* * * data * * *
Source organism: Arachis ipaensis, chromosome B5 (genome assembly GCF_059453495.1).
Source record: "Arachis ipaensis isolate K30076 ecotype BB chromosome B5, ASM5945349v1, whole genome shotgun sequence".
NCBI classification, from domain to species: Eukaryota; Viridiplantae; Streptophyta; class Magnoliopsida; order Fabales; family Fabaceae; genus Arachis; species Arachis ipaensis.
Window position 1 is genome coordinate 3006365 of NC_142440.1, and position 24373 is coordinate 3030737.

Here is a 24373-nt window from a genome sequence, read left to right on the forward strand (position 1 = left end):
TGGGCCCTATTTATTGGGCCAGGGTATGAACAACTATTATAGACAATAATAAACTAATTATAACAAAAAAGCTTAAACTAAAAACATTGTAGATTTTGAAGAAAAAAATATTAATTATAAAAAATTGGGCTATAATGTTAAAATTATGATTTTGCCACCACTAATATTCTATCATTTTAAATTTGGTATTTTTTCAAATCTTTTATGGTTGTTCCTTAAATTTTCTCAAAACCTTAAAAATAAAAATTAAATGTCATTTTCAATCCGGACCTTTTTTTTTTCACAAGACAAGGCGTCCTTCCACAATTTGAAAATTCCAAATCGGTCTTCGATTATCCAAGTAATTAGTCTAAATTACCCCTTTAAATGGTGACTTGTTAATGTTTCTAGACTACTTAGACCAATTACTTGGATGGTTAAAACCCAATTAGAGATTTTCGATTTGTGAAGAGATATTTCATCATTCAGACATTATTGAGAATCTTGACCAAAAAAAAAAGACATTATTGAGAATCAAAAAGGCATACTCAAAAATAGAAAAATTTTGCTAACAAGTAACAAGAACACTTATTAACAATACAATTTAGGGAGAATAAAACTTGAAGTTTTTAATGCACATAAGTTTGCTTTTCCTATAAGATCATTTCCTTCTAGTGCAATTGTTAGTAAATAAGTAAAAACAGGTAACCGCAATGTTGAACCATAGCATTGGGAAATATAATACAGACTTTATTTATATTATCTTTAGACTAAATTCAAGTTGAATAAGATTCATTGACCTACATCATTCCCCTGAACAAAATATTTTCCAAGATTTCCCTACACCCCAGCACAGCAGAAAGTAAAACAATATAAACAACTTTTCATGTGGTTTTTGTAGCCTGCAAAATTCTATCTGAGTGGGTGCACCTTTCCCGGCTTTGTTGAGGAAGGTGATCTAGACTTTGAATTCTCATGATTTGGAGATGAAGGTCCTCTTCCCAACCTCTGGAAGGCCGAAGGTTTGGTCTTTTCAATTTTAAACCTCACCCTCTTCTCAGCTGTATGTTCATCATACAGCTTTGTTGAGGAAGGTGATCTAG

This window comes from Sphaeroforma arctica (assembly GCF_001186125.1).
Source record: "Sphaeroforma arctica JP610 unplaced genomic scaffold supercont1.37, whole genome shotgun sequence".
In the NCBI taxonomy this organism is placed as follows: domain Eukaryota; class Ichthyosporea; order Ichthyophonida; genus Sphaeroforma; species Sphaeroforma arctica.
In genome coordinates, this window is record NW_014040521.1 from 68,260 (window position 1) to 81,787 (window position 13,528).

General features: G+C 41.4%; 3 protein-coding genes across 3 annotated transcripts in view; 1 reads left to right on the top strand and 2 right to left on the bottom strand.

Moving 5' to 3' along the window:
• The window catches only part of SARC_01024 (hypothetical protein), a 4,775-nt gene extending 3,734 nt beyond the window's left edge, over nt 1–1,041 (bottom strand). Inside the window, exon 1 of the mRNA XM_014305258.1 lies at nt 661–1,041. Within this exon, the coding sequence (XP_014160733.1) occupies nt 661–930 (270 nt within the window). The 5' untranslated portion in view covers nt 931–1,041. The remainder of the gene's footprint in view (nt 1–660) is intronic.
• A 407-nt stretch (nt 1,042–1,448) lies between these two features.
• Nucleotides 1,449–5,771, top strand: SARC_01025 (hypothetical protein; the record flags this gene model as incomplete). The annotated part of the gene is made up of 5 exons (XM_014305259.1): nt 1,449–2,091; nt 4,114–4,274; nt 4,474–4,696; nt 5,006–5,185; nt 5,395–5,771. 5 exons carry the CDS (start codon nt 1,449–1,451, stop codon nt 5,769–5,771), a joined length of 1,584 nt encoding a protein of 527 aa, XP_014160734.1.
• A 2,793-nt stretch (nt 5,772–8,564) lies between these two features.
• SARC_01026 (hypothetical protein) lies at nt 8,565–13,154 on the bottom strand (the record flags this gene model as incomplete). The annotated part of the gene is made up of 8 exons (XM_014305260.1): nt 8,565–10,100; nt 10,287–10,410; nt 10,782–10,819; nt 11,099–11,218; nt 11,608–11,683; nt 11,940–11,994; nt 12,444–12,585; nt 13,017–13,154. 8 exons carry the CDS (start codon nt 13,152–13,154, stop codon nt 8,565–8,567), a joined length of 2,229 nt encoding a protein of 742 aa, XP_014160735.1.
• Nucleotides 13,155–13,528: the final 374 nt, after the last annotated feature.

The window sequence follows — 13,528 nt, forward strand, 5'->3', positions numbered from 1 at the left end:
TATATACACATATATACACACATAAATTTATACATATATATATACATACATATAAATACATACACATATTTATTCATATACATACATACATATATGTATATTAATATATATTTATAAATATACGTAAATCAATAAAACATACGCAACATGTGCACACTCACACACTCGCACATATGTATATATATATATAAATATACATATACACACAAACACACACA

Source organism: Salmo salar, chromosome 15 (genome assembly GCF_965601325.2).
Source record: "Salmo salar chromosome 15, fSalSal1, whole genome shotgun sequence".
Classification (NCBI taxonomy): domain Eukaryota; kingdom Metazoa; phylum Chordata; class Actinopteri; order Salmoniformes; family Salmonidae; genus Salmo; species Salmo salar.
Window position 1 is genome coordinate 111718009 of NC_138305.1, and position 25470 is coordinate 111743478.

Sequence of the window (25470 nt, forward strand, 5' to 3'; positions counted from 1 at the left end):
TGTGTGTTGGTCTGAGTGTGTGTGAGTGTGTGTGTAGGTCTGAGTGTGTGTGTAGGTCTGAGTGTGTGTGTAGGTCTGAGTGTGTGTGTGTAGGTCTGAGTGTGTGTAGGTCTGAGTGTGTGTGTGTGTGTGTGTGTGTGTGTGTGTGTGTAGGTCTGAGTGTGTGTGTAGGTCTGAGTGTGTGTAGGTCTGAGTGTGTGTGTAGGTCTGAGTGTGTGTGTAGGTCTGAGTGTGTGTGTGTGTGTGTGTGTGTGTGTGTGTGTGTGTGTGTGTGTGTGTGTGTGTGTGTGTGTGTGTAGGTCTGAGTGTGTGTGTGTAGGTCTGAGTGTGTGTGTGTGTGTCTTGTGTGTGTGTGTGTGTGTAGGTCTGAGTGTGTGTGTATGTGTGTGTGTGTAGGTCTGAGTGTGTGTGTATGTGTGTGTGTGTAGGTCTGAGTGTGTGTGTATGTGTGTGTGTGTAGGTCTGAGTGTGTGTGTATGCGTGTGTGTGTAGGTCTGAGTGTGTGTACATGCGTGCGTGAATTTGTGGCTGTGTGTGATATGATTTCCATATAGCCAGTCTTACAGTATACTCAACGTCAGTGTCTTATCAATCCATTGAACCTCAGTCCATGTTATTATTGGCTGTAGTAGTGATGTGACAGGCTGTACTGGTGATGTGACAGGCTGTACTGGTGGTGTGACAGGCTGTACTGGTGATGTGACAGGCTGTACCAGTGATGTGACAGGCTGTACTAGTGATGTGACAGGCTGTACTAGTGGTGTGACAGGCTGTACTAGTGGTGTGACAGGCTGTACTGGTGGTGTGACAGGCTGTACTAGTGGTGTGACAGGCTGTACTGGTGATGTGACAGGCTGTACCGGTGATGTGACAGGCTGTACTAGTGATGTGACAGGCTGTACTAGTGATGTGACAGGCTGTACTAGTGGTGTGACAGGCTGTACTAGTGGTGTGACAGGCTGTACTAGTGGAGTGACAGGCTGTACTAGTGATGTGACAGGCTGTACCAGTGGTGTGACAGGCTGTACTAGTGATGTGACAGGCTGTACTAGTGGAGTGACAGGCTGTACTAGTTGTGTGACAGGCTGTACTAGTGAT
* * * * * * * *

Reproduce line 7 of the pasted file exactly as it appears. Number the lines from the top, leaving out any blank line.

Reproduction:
This window comes from Sphaeroforma arctica (assembly GCF_001186125.1).